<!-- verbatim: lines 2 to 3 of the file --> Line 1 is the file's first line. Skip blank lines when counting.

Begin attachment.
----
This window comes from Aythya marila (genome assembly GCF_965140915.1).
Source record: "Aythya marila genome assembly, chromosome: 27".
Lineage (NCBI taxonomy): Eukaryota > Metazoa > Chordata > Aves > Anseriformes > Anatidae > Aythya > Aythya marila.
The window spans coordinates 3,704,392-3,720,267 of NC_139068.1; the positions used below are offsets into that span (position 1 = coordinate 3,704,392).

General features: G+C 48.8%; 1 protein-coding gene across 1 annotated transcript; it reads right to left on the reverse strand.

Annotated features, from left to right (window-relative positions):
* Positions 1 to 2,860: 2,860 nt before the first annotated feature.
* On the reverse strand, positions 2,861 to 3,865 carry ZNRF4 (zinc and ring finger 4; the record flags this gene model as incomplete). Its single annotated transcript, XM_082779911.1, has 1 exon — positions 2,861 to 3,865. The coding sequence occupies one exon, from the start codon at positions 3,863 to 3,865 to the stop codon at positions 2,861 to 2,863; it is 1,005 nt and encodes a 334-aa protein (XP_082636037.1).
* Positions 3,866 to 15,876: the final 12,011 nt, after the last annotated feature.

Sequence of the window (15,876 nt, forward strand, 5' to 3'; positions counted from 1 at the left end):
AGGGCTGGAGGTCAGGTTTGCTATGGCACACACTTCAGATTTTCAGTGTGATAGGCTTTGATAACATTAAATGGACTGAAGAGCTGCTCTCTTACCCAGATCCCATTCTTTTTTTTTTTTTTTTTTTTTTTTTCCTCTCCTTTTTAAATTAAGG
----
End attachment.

Source record: "Aythya marila genome assembly, chromosome: 27".
Lineage (NCBI taxonomy): Eukaryota > Metazoa > Chordata > Aves > Anseriformes > Anatidae > Aythya > Aythya marila.